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06 December 2016

Germany's Wildly Complex Fusion Reactor Is Actually Working

The Wendelstein 7-X reactor, which uses a complex design called a stellerator, is performing just like it was predicted to

Last year, Germany completed and turned on the Wendelstein 7-X nuclear fusion reactor. This amazing piece of technology uses a complicated design called a stellerator, and scientists have finally managed to verify that the design works like it's supposed to.

Nuclear fusion is a reaction like the type that powers the Sun and other stars. Unlike the nuclear fission underway at our current nuclear plants, fusion generates far more energy without any harmful waste products. Theoretically, fusion reactors are capable of producing nearly limitless energy using nothing but seawater as fuel.

Theoretically. Fusion requires the kinds of temperatures and pressures found inside the cores of stars, and generating those conditions on Earth is extremely difficult, which is why the tech seems perpetually five or ten or twenty years away. Most designs involve giant magnets and lasers and can get complicated, to say the least.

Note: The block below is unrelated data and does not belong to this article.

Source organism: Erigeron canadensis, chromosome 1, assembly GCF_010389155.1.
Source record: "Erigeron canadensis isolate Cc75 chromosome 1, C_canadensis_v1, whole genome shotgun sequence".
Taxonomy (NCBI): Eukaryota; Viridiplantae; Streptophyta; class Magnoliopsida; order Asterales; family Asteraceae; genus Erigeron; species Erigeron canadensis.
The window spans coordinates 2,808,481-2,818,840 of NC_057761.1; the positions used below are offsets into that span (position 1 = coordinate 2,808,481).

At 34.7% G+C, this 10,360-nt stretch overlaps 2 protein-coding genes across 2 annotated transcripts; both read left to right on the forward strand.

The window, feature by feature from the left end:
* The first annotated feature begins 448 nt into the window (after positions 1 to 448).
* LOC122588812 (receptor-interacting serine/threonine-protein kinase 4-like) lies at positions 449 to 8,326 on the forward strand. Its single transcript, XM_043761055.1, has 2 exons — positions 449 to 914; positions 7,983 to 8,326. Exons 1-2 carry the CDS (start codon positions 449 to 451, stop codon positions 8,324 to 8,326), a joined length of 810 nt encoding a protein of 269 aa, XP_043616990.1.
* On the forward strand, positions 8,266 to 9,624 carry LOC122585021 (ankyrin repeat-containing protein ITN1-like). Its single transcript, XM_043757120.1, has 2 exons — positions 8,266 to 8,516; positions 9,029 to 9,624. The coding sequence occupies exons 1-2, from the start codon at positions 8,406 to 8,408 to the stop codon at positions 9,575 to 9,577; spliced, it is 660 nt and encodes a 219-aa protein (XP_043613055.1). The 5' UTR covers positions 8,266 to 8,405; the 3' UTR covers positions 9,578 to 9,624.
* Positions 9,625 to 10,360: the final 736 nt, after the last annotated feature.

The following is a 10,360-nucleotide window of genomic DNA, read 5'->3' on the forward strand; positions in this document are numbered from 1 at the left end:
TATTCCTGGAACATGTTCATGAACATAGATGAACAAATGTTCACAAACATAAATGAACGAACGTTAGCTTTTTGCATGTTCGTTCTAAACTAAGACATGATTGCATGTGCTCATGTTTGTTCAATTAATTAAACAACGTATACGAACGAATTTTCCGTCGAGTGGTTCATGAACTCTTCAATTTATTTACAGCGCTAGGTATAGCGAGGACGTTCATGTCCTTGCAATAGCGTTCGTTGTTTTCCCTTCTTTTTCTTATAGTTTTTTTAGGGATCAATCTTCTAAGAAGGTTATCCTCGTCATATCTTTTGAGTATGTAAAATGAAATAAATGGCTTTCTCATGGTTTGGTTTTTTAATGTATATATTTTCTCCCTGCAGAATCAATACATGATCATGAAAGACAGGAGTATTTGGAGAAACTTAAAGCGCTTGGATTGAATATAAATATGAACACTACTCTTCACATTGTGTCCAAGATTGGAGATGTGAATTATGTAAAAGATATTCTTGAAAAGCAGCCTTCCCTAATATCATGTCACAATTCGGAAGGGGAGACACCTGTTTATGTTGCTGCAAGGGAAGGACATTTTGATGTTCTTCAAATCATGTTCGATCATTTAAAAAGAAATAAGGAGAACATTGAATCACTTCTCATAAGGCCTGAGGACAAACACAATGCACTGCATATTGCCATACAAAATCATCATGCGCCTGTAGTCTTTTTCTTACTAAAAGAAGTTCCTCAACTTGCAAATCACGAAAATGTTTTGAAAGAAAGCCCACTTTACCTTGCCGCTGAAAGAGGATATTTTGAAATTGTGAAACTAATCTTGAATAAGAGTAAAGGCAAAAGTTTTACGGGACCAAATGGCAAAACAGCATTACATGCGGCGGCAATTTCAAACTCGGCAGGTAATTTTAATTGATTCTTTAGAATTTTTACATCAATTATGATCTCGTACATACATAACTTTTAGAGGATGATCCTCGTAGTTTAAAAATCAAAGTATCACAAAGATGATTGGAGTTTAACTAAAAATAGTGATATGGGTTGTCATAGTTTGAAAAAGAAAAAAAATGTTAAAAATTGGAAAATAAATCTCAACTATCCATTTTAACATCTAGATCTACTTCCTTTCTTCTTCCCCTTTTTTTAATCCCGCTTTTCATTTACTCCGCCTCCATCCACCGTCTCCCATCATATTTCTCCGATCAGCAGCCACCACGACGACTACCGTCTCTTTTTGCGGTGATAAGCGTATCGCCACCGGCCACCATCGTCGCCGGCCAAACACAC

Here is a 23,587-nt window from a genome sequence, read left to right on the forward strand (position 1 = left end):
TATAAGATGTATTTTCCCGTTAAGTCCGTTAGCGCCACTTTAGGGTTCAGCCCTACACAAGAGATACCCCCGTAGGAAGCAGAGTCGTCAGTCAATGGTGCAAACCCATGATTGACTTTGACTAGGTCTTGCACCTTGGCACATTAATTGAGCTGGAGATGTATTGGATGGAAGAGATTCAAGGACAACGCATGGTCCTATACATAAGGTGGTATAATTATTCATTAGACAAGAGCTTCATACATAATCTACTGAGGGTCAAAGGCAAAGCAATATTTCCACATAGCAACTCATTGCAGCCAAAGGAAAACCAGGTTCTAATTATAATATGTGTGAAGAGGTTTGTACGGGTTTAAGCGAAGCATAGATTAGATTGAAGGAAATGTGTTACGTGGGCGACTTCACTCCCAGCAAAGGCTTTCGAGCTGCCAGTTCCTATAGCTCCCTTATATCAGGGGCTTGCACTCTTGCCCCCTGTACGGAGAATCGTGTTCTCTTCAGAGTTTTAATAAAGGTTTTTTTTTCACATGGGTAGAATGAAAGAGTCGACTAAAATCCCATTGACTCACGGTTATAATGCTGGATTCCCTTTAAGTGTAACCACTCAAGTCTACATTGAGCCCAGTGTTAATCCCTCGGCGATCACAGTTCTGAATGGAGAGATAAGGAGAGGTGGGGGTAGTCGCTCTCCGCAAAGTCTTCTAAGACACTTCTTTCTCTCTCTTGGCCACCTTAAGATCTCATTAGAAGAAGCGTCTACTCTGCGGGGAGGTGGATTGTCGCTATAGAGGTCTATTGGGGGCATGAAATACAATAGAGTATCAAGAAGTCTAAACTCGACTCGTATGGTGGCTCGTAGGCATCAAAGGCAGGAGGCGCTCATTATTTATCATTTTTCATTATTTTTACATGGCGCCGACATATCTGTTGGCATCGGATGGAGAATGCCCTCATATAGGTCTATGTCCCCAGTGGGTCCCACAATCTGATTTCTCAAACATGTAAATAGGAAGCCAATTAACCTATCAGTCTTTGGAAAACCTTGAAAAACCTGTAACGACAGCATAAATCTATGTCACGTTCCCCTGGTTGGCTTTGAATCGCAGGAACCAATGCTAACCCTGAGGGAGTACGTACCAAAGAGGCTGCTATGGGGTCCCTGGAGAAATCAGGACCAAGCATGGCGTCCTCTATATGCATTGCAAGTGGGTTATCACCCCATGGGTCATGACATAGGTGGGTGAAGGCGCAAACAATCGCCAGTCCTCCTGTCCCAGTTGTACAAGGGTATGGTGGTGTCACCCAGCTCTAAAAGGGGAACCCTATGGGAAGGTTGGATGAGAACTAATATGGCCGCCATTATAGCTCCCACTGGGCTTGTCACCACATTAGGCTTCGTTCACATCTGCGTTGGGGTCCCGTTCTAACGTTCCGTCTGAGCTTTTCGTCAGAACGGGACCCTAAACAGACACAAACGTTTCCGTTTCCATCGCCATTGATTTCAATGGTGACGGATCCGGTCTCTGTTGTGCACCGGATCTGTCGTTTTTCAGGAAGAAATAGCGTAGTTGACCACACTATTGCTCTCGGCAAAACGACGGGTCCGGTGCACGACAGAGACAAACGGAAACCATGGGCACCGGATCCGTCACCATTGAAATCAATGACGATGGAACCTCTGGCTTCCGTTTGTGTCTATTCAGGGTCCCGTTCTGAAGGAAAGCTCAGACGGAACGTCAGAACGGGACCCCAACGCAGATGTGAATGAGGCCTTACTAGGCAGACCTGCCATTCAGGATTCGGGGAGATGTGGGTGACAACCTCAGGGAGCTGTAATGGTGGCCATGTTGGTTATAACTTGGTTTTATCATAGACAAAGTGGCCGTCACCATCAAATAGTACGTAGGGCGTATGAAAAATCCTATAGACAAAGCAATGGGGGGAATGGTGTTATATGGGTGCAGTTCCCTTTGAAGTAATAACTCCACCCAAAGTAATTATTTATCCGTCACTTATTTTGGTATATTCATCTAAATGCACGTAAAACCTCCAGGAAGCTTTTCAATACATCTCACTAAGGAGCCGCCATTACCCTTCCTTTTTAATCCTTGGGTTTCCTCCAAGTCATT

The standard design of fusion reactor is called the tokamak reactor, and it involves a ring of magnets that force the nuclear material to travel in a large circle. The stellerator design used by the W7-X reactor adds several twists to the ring to increase stability.

However, the stellerator design is still relatively untested, so a group of researchers spent the past year studying the W7-X reactor to ensure that it was working the way it was supposed to. They found an incredibly small error rate, less than 1 in 100,000, which the researchers characterized as "unprecedented accuracy."

This is good news for the W7-X reactor, which was intended as a proof-of-concept for the stellerator design. Now that the researchers know the accuracy of the reactor's magnetic fields, they can begin building new reactors that focus on efficiency.

Unfortunately, current fusion reactors, including the W7-X, are still not efficient enough to produce more energy than they use. However, the success of W7-X gives the researchers hope that the next generation of fusion reactors will be able to reach that limit.